13 Feb Trump’s tax plan and your tax return
Q. I read that President Trump’s plan is only going to allow two personal exemptions ($4,100 each). A family of four would only be allowed to deduct $8,200 instead of the $16,400 allowable today. Do you know if 401(k) contributions would still be deductible under the Trump plan?
A. The Trump tax plan involves a major rewriting of the tax code, but it does not include personal exemptions at all.
The plan would eliminate the personal exemption all together and increase the standard deduction for joint filers to $30,000 (up from $12,600) and to $15,000 for single filers, said Laurie Wolfe, a certified public accountant with Lassus Wherley in New Providence.
“For those able to itemize above these amounts, the plan caps total itemized deductions to $200,000 for joint filers and $100,000 for single filers,” Wolfe said.
Wolfe said some other potential changes worth noting in the individual taxation area are a reduction in the number of tax brackets from 7 to 3, the elimination of the Alternative Minimum Tax and getting rid of the Medicare tax on investment income that helps to fund Obamacare.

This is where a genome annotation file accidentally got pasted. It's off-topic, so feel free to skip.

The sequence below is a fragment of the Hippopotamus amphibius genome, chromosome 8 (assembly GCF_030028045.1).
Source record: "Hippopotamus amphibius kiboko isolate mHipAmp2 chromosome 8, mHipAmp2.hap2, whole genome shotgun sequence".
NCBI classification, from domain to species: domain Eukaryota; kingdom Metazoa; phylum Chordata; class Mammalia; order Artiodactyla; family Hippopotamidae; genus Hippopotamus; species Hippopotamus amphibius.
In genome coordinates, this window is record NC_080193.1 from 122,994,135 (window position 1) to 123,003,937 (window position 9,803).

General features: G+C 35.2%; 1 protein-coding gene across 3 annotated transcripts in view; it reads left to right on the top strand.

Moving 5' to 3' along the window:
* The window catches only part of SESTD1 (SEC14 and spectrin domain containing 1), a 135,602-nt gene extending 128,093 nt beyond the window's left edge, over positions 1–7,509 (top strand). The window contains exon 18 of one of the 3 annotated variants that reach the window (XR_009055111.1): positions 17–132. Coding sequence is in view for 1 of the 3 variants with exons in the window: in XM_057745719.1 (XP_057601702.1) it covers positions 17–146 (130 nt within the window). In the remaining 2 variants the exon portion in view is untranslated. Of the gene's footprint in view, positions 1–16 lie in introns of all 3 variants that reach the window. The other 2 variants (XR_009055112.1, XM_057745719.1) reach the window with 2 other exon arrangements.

There is nothing in Trump’s plan that indicates a change in the way retirement contributions are treated, but the lowering of overall tax rates does affect the value of the deduction — or pre-tax treatment in paychecks, Wolfe said.
She offered this example: If you are in the 25 percent bracket now, your $18,000 401(k) contribution, net of federal taxes, is $13,500. This is the amount your pay will decrease in order to get $18,000 into the plan. If your tax rate decreases to 12 percent, your pay will decrease by $15,840 ($18,000 X (1-.12)).
In this example, we are not considering the overall tax reduction in your individual case, just the impact on the retirement contribution, Wolfe said.
“People in their retirement years, or those over 59 ½ — the minimum age to withdraw penalty-free — would potentially take that money out at a greatly reduced rate,” Wolfe said. “Those retiring 10 years and beyond face uncertainty with respect to what the tax rates in effect will be at that time.”
Wolfe said if you contribute to a Roth IRA or have a Roth feature in your 401(k), you pay taxes now on the amount you put into the Roth. Your tax cost to contribute will be lower with the lower rates.
So if these changes happen, you may want to review whether you’re saving to traditional or Roth plans to make sure you get the biggest tax benefits overall and over time.
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This post was first published in February 2017.NJMoneyHelp.com presents certain general financial planning principles and advice, but should never be viewed as a substitute for obtaining advice from a personal professional advisor who understands your unique individual circumstances.